On Media Bias and Other Bugaboos

30 Aug

      As someone who was worked in journalism for a number of years, I’m frequently amused by claims of “media bias” and the alleged “agendas” that journalists supposedly possess.
      Now, while certain media companies may have an agenda that effects how their employees do their job, most decent, individual journalists are not driven by a desire to inflict their own particular points of view upon the public. What they are looking for is to report on stories that are deemed “newsworthy,” particularly by their editors or producers. If there is any bias going on among most mainstream reporters, it’s in what constitutes being “newsworthy.”
      To give an example of how most professional journalists think and operate, I’ll go back 20 years to when I was in school studying journalism. It was during a summer session that I, along with my classmates, were tasked by the instructor to venture out across the campus and conduct some interviews. The Democratic presidential convention was going on at this time and they had just nominated Al Gore as the vice presidential candidate to Bill Clinton (for those of you too young to remember him, Al Gore is the man who invented the internet and discovered global warming; he was later revealed to actually be a cyborg with no visible trace of human personality).
      In any case, the class’s assignment was to go around the school, interview at least three people for their opinions on Gore’s nomination, then come back and write up a story about what the reaction was to this news on campus. Since this was summer and the school was somewhat sparsely populated, my classmates and I all drifted down to the student center where the greatest number of people were likely to have congregated.
      Walking inside the student center, I grabbed the first person I passed and asked him what he thought of Al Gore’s nomination for vice president. His reply was “Who?” I got similar reactions from the next two people I talked to. They either didn’t know who Al Gore was or they simply didn’t care. Looking around, I could see by the confused, somewhat distressed looks on the faces of my fellow journalism students, that they were getting similar responses from everybody they had stopped to interview. But being eager and dedicated young journalists in training, this did not sit well with them as they continued to interview person after person hoping for better responses. I, however, being a lazy, shiftless, degenerate, quit after the requisite three people I was supposed to interview and immediately went back to the classroom and wrote up my story, which basically said: “The people around here don’t know nothin’ and they don’t care about nothin’.”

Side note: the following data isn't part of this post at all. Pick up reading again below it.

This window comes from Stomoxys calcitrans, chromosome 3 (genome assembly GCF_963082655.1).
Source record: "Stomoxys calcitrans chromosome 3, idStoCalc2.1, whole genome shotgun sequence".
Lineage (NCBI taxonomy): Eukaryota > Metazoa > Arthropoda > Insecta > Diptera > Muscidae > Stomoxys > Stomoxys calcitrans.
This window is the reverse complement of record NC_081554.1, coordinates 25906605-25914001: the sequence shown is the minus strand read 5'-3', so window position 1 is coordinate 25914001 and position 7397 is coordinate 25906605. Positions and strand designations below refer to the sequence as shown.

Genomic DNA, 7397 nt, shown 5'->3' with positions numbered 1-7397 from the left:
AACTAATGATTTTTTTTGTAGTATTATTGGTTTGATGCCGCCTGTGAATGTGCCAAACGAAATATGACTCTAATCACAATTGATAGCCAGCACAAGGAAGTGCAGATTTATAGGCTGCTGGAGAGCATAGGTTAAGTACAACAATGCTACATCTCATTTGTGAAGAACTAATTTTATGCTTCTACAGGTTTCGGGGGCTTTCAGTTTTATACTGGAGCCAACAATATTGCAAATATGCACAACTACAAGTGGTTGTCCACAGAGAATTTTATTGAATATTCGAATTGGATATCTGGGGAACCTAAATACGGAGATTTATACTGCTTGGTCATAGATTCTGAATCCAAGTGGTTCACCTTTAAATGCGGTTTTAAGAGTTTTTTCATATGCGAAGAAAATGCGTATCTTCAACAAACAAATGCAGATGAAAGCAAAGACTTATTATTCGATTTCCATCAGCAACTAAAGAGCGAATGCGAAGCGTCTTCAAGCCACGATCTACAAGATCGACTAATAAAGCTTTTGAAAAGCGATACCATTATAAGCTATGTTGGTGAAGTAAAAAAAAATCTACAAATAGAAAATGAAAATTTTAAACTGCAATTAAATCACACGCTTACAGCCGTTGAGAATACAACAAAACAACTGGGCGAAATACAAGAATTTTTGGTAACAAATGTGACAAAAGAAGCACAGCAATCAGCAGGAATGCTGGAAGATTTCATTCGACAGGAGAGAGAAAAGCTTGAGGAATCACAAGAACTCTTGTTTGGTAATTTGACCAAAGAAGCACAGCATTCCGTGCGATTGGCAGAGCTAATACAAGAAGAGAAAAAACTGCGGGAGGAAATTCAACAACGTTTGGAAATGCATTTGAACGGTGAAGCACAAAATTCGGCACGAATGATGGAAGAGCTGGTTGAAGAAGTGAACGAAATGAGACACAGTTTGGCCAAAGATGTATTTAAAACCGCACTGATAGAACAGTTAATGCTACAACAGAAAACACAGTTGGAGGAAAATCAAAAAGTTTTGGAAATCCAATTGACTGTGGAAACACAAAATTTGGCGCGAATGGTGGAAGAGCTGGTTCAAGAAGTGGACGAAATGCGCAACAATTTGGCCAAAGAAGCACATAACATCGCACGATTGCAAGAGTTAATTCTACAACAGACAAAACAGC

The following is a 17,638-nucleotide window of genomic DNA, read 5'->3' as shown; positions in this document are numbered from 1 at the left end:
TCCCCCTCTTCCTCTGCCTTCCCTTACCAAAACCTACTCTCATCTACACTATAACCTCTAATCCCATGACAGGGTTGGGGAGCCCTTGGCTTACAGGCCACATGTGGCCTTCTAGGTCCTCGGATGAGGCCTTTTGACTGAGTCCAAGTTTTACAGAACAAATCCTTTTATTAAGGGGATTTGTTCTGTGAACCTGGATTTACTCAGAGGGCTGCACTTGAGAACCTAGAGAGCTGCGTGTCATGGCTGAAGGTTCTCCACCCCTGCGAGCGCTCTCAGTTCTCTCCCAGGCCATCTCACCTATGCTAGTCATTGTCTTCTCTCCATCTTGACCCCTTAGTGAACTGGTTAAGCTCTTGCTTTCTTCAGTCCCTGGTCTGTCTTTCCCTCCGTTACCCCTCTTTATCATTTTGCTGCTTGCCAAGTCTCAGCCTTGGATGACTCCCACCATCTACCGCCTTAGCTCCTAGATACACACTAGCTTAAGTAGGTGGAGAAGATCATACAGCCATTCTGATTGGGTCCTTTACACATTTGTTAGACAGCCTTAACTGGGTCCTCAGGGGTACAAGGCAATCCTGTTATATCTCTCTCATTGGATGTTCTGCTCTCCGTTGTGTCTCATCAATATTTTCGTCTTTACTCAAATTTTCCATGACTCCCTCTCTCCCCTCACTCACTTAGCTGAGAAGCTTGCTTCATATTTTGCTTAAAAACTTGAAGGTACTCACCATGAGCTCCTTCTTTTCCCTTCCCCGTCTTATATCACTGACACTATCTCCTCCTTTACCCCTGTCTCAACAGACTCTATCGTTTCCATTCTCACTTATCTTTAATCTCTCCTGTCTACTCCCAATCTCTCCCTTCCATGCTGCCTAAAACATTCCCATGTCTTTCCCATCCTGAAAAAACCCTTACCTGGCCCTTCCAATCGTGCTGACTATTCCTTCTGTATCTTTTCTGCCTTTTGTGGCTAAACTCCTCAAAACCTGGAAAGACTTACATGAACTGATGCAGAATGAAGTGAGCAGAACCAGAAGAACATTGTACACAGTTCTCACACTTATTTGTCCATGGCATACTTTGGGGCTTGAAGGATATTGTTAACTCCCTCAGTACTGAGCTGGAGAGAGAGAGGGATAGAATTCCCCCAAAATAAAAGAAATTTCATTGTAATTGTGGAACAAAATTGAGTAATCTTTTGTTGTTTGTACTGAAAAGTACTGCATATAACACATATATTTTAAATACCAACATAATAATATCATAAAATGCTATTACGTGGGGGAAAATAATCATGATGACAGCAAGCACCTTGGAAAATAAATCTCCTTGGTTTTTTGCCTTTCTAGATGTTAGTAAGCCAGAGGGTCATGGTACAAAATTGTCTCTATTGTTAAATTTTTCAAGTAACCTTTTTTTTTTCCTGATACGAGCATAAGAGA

But the interesting thing was, my fellow journalism students stayed around the student center continuing to interview people – some for up to an hour after I had left – until they finally each found three people who had some kind of opinion on Al Gore. They did not care if the person being interviewed loved Gore or hated him. They just wanted to find someone who could speak semi-intelligently about him so they could write how people around the university had these strong opinions.
      They all finally got what they needed and came back to write the standard reaction piece that I’m sure you’ve been reading ever since the Republicans recently nominated Paul Ryan as their vice presidential candidate for this year’s election… “So and so thinks the VP nominee will be a valuable addition to the ticket but such and such says that the VP nominee is terrible and will hurt the ticket, etc. etc…”
      The point is, my fellow would-be journalists did not care that much what view was being expressed about Al Gore. What they did care about was that someone express some kind of strong view because that was what was expected in such a reaction piece. Now, technically, what these other students wrote was just as factual as what I wrote, they hadn’t made up anything. But it was also less accurate. It gave a false impression about just how engaged the average person on campus was when it came to politics.
      The truth is that most of the people interviewed were college students and, like most college students, they probably spent most of their four years of higher education drunk, dumb and disinterested in the world at large (come to think of it, not all that bad a way to spend four years). But writing something like that is not what editors really want to see when they send you out to get reaction on a political story, even if it’s the truth. It’s probably not even what most readers want to see because it may remind them they’re drunk, dumb and disinterested as well and what do you need a newspaper to tell you that for?
      So, in the end, most professional journalists I’ve come across are not motivated by any great bias to influence people one way or the other. But they are often motivated by a kind of cramped, conventional thinking that determines what is “newsworthy” by standard expectations. Information that doesn’t meet with these expectations, even if it’s true and maybe even important, often gets discarded because it simply doesn’t fit into comfortable notions of what the news is supposed to be.
      And that may prove to be a more noxious problem than media bias ever was.


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